From Publishers Weekly
When Eberstadt began knocking on doors in the Gypsy district of Perpignan, France, she thought she was going to write a book about a band: the renowned Gypsy rumba group Tekameli. The band's 1999 album Ida y Vuelta
had made its members superstars in Europe. If she didn't land a meeting soon, Eberstadt feared, the group might abandon little Perpignan for "somewhere northern, rich, and cold"—New York, Paris, London—before she could ever find them. But when she finally befriended lead singer Moise Espinas, Eberstadt realized she'd worried over nothing—Tekameli will never leave Perpignan, at least not for fame or money. Everything they love is bound to the city's most rundown district, St. Jacques. "I have never been anywhere, including New York's Bowery in the 1970s, where you see more black eyes," Eberstadt writes. As she became more familiar with Espinas's wife and friends, her project evolved into something more difficult to categorize. Like Adrian Nicole LeBlanc's Random Family
, Eberstadt's book reveals the values of an impoverished subculture by following the lives of a complex, loving family; it also includes enough Gypsy history to satisfy any flamenco or Gypsy rumba fan. A critically acclaimed novelist (The Furies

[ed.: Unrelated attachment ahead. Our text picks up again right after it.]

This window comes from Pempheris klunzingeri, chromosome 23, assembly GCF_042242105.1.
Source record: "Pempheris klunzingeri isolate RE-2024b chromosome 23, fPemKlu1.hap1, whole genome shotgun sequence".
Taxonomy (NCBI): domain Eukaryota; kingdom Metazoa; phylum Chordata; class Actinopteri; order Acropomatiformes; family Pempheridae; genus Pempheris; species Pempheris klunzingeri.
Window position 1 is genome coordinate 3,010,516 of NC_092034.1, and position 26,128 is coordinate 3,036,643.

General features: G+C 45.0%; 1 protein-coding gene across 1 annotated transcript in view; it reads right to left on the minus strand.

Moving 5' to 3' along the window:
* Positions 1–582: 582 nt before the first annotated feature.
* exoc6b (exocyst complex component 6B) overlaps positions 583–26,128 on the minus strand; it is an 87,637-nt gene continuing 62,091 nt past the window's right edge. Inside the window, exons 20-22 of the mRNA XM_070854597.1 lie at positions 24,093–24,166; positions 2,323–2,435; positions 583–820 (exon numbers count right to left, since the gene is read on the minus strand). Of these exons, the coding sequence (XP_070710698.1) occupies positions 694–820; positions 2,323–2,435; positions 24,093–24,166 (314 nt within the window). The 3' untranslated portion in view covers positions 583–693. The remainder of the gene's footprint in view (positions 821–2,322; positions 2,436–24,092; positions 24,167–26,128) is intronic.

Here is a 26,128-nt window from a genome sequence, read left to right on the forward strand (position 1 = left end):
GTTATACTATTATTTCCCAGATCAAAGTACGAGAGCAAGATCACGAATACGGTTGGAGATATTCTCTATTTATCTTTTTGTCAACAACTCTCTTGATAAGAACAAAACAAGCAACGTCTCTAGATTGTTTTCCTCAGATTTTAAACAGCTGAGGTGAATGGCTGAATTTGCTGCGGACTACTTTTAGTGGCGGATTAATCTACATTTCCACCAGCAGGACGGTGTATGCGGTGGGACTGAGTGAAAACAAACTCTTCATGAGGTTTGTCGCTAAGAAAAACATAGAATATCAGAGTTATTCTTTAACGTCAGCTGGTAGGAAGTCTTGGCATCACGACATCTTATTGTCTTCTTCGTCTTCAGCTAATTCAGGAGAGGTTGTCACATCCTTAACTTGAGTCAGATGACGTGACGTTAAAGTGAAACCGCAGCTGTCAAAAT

, etc.), Eberstadt proves herself a master of nonfiction as well. (Mar.)
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What began as an attempt to document the fortunes of a successful Gypsy rumba band quickly turned into something much broader for novelist Eberstadt (The Furies,
. After moving outside the French town of Perpignan--home to the largest Gypsy population in Western Europe--Eberstadt, a fan of Gypsy music, undertook a quest to interview members of the renowned Gypsy band Tekameli. After 18 months of rebuffs, she finally managed to wangle an invitation to visit with Tekameli's lead singer, Moise Espinas, inside his home. Personally introduced to the elusive Gypsy culture, she does readers a tremendous service by providing them with an intimate glimpse into the vibrant social life, customs, and music of one of the world's most reviled, misunderstood, and richly textured societies. Margaret FlanaganCopyright © American Library Association. All rights reserved